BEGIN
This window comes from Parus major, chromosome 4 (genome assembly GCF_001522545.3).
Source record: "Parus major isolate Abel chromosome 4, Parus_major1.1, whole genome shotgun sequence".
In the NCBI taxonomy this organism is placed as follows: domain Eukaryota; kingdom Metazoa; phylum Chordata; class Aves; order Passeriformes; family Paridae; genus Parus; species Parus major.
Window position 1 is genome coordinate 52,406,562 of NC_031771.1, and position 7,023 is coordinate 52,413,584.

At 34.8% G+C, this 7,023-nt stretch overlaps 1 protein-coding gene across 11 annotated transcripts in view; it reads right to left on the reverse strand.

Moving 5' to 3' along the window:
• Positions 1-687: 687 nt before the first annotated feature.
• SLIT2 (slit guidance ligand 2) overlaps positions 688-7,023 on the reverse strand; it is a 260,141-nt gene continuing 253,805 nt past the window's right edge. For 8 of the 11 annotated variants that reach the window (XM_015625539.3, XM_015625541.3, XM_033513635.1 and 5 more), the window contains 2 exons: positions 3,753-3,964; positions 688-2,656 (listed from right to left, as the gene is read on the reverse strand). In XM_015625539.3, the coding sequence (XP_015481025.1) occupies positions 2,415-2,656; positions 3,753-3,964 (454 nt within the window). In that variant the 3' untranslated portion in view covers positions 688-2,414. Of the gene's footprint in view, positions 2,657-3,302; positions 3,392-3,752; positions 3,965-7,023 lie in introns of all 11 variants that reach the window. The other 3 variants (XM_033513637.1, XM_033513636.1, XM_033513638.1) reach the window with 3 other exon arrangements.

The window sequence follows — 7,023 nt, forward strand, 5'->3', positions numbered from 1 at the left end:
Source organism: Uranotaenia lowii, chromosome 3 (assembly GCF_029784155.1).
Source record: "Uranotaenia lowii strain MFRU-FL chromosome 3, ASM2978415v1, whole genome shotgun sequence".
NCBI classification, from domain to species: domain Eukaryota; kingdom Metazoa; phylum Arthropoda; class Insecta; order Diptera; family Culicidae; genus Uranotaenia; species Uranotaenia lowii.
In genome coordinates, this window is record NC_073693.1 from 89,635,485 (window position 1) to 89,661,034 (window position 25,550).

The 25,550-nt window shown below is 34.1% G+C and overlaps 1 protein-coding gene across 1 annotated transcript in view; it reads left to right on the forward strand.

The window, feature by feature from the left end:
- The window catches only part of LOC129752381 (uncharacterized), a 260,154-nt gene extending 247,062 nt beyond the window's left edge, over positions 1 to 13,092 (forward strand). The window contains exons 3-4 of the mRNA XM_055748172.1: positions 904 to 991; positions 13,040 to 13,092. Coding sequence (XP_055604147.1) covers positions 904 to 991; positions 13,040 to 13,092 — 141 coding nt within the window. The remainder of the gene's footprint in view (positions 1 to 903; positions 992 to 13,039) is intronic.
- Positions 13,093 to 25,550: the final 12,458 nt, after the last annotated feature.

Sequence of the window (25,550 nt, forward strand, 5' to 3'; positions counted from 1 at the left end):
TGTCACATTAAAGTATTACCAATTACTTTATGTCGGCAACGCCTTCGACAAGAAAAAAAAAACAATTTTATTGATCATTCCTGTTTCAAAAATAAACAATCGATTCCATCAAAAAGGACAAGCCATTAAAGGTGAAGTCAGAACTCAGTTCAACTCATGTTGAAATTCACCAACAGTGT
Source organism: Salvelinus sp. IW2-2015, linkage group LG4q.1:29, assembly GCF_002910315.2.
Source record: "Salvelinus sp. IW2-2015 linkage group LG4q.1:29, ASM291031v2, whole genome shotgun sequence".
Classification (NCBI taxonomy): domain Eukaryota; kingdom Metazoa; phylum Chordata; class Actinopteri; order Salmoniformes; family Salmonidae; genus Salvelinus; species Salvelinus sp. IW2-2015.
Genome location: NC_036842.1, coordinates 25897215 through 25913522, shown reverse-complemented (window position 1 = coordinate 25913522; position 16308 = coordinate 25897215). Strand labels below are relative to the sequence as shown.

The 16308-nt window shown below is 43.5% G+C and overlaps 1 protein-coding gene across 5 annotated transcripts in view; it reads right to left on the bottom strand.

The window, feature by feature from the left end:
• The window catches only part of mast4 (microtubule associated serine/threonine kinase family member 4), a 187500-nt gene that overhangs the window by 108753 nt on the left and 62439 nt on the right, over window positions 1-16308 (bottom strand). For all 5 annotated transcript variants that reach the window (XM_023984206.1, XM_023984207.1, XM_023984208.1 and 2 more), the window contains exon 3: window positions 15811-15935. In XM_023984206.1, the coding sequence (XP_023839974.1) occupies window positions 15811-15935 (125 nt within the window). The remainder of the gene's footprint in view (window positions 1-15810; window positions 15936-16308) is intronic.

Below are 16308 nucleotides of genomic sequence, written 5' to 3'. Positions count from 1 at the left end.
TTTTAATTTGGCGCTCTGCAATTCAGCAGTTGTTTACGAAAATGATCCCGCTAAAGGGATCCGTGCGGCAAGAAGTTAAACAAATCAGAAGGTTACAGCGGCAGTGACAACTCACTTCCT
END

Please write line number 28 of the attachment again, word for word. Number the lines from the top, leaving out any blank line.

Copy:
TTTTAATTTGGCGCTCTGCAATTCAGCAGTTGTTTACGAAAATGATCCCGCTAAAGGGATCCGTGCGGCAAGAAGTTAAACAAATCAGAAGGTTACAGCGGCAGTGACAACTCACTTCCT